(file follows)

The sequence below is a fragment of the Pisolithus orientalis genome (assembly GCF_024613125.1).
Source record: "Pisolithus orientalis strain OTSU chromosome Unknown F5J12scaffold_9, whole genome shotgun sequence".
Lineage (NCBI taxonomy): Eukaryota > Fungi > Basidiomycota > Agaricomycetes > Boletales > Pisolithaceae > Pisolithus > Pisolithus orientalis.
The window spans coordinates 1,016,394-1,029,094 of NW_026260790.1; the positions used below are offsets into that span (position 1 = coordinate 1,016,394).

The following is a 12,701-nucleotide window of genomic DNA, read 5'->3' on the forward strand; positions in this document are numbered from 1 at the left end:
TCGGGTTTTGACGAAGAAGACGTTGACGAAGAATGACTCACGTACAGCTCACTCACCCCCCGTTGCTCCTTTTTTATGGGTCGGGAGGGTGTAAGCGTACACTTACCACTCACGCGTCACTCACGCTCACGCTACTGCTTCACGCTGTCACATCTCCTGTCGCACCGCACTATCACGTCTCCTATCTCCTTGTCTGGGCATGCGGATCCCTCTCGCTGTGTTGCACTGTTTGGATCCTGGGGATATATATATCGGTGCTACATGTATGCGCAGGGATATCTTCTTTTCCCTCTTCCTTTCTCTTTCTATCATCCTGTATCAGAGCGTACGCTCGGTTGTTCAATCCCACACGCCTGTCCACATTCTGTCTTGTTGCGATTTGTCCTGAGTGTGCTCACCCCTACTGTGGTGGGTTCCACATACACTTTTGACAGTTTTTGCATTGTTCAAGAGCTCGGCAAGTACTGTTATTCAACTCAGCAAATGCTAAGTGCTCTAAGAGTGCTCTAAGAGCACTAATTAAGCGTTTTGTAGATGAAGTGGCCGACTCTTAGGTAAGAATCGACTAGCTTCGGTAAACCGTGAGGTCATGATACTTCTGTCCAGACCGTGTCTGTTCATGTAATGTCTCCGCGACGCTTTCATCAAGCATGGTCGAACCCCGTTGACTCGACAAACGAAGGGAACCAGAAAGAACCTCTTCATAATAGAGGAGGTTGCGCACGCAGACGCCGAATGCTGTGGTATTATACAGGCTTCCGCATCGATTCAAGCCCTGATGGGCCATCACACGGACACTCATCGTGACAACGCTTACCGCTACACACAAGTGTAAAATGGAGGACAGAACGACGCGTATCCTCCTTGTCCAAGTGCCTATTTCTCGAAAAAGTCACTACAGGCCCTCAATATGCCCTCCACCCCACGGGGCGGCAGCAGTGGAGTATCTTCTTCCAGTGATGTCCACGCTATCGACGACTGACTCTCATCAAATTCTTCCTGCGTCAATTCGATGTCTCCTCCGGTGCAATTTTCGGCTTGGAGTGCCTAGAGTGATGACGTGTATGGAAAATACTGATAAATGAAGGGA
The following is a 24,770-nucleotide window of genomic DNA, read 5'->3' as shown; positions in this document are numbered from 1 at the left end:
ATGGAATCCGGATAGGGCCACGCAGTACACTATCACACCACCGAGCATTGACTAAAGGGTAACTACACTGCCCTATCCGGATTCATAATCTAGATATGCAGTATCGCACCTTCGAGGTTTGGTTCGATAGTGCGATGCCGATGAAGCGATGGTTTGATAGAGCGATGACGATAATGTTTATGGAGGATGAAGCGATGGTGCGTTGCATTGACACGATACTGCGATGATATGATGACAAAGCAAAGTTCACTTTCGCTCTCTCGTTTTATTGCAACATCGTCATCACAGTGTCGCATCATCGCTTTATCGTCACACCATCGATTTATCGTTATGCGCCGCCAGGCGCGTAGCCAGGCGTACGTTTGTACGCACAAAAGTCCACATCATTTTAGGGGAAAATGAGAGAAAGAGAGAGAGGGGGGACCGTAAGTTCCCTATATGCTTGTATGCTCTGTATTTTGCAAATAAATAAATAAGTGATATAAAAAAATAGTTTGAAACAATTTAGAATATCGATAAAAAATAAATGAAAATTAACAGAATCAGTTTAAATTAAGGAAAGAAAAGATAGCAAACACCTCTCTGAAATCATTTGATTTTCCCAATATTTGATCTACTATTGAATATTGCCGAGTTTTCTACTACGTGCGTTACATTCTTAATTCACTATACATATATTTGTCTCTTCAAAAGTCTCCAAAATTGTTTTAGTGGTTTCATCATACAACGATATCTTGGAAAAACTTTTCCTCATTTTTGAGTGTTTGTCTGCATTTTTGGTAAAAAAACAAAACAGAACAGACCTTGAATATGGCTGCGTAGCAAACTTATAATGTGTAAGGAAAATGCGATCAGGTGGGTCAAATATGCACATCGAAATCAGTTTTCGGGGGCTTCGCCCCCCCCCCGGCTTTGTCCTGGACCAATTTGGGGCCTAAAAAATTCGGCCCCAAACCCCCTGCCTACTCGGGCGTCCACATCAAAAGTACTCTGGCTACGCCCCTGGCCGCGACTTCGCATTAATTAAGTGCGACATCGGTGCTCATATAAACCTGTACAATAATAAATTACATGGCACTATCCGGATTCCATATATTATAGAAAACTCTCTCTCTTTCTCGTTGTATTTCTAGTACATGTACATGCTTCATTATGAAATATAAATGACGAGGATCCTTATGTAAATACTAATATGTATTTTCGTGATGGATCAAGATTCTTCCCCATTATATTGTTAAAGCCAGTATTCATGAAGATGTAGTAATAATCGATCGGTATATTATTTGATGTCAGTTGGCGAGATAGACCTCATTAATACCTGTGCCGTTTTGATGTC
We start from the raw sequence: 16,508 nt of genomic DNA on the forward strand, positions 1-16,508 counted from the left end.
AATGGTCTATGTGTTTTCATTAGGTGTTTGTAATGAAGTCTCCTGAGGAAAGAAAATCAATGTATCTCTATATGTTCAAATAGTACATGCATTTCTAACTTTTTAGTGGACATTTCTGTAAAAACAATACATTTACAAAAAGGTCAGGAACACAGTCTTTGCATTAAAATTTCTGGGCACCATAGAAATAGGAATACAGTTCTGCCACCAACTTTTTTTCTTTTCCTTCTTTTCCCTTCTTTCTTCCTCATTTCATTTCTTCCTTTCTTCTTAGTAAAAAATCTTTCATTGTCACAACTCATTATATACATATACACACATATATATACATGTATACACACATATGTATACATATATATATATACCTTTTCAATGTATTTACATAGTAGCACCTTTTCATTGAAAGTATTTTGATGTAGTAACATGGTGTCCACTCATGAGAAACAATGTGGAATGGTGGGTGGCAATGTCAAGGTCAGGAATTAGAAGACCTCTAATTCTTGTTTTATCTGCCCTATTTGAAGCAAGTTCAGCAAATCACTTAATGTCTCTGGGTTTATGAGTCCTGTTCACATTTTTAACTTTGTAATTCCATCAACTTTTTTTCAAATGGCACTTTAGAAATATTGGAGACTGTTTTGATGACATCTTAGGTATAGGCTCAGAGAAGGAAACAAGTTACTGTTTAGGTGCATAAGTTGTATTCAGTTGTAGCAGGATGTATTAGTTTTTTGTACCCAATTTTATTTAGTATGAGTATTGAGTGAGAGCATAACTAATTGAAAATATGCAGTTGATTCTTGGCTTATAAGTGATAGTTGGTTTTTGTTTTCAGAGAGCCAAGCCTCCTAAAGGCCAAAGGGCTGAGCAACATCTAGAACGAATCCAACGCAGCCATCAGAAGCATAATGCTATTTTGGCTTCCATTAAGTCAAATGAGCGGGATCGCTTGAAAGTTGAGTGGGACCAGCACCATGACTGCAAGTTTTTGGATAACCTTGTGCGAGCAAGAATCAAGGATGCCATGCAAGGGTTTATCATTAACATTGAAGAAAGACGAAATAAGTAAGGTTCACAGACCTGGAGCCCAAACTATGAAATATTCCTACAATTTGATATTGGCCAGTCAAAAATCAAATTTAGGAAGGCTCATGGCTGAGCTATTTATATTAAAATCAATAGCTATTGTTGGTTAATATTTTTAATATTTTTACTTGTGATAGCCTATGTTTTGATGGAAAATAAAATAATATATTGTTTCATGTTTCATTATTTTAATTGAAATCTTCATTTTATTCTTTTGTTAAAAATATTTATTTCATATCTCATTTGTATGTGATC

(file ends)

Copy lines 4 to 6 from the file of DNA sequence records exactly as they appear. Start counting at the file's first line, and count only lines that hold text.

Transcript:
The window spans coordinates 1,016,394-1,029,094 of NW_026260790.1; the positions used below are offsets into that span (position 1 = coordinate 1,016,394).

The following is a 12,701-nucleotide window of genomic DNA, read 5'->3' on the forward strand; positions in this document are numbered from 1 at the left end:
TCGGGTTTTGACGAAGAAGACGTTGACGAAGAATGACTCACGTACAGCTCACTCACCCCCCGTTGCTCCTTTTTTATGGGTCGGGAGGGTGTAAGCGTACACTTACCACTCACGCGTCACTCACGCTCACGCTACTGCTTCACGCTGTCACATCTCCTGTCGCACCGCACTATCACGTCTCCTATCTCCTTGTCTGGGCATGCGGATCCCTCTCGCTGTGTTGCACTGTTTGGATCCTGGGGATATATATATCGGTGCTACATGTATGCGCAGGGATATCTTCTTTTCCCTCTTCCTTTCTCTTTCTATCATCCTGTATCAGAGCGTACGCTCGGTTGTTCAATCCCACACGCCTGTCCACATTCTGTCTTGTTGCGATTTGTCCTGAGTGTGCTCACCCCTACTGTGGTGGGTTCCACATACACTTTTGACAGTTTTTGCATTGTTCAAGAGCTCGGCAAGTACTGTTATTCAACTCAGCAAATGCTAAGTGCTCTAAGAGTGCTCTAAGAGCACTAATTAAGCGTTTTGTAGATGAAGTGGCCGACTCTTAGGTAAGAATCGACTAGCTTCGGTAAACCGTGAGGTCATGATACTTCTGTCCAGACCGTGTCTGTTCATGTAATGTCTCCGCGACGCTTTCATCAAGCATGGTCGAACCCCGTTGACTCGACAAACGAAGGGAACCAGAAAGAACCTCTTCATAATAGAGGAGGTTGCGCACGCAGACGCCGAATGCTGTGGTATTATACAGGCTTCCGCATCGATTCAAGCCCTGATGGGCCATCACACGGACACTCATCGTGACAACGCTTACCGCTACACACAAGTGTAAAATGGAGGACAGAACGACGCGTATCCTCCTTGTCCAAGTGCCTATTTCTCGAAAAAGTCACTACAGGCCCTCAATATGCCCTCCACCCCACGGGGCGGCAGCAGTGGAGTATCTTCTTCCAGTGATGTCCACGCTATCGACGACTGACTCTCATCAAATTCTTCCTGCGTCAATTCGATGTCTCCTCCGGTGCAATTTTCGGCTTGGAGTGCCTAGAGTGATGACGTGTATGGAAAATACTGATAAATGAAGGGA